This is a pretty straight forward project, but it does require some mechanical ability as well as some tools.
This sight will work without modifying the front sight other than adjusting for elevation.
Ideally, a mig or tig welder would be best for ruggedness and speed of completion, but this can be done completely and turn out as well with only a hacksaw, drill and tap using button head screws.
Parts and material list:
3/4" square steel tubing commonly available from hardware stores.
AR-15 A2 aperture
AR-15 A2 rear aperture leaf spring.
AR-15 A2 windage screw.
AR-15 A1 or A2 windage drum.
5/32" or 1/8" x 3/4" roll pin for front sight spring retainer.
Optional would be the small roll pin to pin the drum on, but a small nail or brad that fits snug works as well.
Also its a choice of the style of windage drum, I built the 1st one with the A2 knob, and it blocks some vision I felt, next one I used the plate type. No need for windage detent assembly, the tension from the leaf spring keeps the screw from turning freely.
You start by cutting a length of square tubing to a rough length. Its easier to drill the holes before you cut out the top or shape it.
Next step is drilling the holes for the windage screw and is pretty crucial for function. It really helps to have a drill press for this to make it easier to keep straight in both axis. Drill through both sides with a 5/32 bit. You have some margin for screw placement relative to the bottom, but not much. From .210 to .240 is about most range you have to deal with. Any less and the aperture will bottom out and will not flip up, any more and the spring will not hold enough tension to keep it solid against the stop and stay vertical and/or jiggle.
Now is the time to decide which side the windage drum will be on. The windage screw has a shoulder on the slotted head sideopposite of the drum, you will have to open the hole out for it to sit flush. A 13/64 bit is very close and still undersized, I went through with it and finished with a round file. You can also adjust for minor misalignment of holes with a file as you open it. You can wait to finish the holes until you remove the top side of the tubing, but its much easier to hold straight in a vice if the tube is intact while finishing the holes.
Once the holes are done, remove the top side of the square tubing leaving the sides as high as possible. The shape is up to your imagination and taste. I wanted to continue the line going up from the back of the receiver cover for looks, but you can move the position of the aperture back more if you shape it differently.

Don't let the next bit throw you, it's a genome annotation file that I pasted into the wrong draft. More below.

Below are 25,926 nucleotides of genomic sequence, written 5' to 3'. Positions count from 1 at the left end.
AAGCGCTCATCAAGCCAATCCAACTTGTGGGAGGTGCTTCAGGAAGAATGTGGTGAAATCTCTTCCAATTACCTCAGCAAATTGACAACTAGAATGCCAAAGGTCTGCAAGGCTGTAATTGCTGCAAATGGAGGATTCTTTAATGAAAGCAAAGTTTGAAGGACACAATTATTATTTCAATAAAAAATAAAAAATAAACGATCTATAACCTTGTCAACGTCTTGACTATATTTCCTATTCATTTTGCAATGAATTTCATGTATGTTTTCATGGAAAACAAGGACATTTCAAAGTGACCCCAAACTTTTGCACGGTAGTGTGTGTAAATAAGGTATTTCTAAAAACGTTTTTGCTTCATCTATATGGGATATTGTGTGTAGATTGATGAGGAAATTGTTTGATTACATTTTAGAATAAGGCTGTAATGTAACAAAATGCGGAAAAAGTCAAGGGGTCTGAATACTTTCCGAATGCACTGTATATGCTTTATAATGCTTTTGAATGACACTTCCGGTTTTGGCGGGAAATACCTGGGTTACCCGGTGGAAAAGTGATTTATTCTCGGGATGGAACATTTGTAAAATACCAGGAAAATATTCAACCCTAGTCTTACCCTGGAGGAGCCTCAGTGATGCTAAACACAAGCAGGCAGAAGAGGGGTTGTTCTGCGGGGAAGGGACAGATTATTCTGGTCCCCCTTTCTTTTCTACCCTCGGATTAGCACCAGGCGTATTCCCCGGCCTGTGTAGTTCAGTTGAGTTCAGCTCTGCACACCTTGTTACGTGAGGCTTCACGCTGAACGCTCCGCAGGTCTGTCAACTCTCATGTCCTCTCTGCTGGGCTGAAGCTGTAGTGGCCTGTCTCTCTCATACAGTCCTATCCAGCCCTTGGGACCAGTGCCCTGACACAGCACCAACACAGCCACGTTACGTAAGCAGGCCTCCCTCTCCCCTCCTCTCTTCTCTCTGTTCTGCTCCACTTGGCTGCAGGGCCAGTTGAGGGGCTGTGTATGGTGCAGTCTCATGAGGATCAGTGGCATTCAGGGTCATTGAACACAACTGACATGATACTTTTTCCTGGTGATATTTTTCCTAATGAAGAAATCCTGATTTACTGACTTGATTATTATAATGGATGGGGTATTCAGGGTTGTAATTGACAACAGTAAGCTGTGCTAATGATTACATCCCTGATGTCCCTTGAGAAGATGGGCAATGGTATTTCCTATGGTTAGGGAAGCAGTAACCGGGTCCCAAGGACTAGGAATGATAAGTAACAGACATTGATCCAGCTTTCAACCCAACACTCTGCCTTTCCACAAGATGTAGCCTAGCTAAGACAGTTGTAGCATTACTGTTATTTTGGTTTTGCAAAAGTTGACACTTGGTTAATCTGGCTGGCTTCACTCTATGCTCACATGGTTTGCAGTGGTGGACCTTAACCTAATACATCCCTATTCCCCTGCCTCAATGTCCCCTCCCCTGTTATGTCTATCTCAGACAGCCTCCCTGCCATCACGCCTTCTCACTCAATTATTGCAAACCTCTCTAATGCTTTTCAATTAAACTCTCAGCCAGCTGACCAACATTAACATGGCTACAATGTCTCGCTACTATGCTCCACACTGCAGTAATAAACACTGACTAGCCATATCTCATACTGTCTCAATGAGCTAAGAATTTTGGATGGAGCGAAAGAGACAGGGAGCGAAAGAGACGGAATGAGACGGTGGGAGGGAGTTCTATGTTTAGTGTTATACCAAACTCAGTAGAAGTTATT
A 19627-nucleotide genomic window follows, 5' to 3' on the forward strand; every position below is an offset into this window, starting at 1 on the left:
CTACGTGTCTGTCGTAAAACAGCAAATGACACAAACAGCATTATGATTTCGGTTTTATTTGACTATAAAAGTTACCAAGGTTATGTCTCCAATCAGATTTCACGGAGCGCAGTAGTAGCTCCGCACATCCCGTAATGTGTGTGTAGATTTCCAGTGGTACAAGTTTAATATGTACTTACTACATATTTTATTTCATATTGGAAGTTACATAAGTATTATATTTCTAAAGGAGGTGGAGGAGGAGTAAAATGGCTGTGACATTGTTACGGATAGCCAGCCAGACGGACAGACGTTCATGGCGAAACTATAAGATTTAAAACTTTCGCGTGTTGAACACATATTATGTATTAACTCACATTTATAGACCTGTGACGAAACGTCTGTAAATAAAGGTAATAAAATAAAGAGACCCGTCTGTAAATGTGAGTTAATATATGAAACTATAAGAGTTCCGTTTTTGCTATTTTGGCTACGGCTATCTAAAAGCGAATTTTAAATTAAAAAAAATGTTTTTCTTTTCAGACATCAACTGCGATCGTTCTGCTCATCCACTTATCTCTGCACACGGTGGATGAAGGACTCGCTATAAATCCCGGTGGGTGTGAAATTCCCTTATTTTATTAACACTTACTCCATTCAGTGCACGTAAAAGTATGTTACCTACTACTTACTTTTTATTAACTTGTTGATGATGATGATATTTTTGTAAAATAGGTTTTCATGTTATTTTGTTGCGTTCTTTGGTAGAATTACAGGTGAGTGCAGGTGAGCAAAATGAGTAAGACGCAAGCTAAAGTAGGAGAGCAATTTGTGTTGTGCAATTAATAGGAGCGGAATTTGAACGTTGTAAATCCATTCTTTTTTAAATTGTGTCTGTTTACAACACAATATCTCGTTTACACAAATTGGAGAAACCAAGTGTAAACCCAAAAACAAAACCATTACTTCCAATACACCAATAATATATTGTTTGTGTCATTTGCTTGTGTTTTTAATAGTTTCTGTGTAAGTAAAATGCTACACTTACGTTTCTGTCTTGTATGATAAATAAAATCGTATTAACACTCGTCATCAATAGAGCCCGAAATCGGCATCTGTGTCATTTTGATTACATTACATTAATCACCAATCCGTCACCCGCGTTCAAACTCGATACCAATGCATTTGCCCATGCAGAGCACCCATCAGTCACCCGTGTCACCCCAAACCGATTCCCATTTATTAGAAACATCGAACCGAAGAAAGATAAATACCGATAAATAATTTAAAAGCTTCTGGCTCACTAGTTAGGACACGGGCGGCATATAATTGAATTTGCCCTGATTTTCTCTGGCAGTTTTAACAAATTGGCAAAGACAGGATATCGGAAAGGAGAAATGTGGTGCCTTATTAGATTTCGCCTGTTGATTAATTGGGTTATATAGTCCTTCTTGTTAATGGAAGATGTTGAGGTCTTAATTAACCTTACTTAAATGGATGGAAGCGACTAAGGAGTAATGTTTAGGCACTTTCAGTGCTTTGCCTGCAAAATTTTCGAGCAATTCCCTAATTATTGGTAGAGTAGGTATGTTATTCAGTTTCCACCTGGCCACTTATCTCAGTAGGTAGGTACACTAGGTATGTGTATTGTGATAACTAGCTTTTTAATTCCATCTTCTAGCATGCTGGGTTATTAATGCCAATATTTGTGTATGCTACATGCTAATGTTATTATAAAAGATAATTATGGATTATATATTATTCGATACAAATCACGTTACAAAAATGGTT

Now is the time to clean up, remove burrs and smooth edges etc, before putting the parts in.
Test fit all the parts now to ensure the aperture moves etc. The hole for the pin in the windage screw works out to be just about right for the 3/4" tubing, if it has a gap, I would suggest going to an auto parts store and getting the thin shim washers and putting behind the drum to tighten it up.
Next is probably the most tedious part of the whole thing, making retainers for the leaf spring.
I welded in plates beveled to hold the spring in, they could be left loose and attached with the screws used to attach the sight to the cover, its just makes getting it all aligned to drill the holes and mounted more tedious. Remember the aperture leaf also uses these as a stop to stay vertical, so you would have to mind the height of the screw protrusion. A flat edge on the plate would probably work to keep the spring in place, but I didn't want to chance the spring jiggling and working its way out. If you do it right, the flat spring is always under some tension, so if you drilled the holes at the right height, it won't be able to move past the plates.
The type of cover needs to be the heavier smooth style, I would not recommend trying to put one of these on a ribbed cover. All mine have been built on Chinese covers I picked up on an auction, but Saiga covers are at least as heavy and would work fine. Also receiver cover fit is important for this to work well. It has to be tight
, all the way against the slot in front, and contacting the rear side of the slot in the rear trunnion. You can bend the cover slightly to fit more snuggly in the rear, and change the radius of curve up front slight to keep it from moving there also. But its important that its very snug to the point its hard to take off.
You need to remove the the original AK sight, but leave the leaf spring in and use the 5/32"x3/4" roll pin through the hole to hold it. The front sight will most likely have to be raised some in elevation to match the rear but it should require no modification.
Finish with your choice. I have used allumahyde II and cold blue over sand blasted frame both with decent results.
Anyone capable of building kit or even converting a Saiga can do one of these without risking a brain aneurysm or investing in a roll of ducttape to wrap your head in.
Some pics of the finished one showing mounting and close up.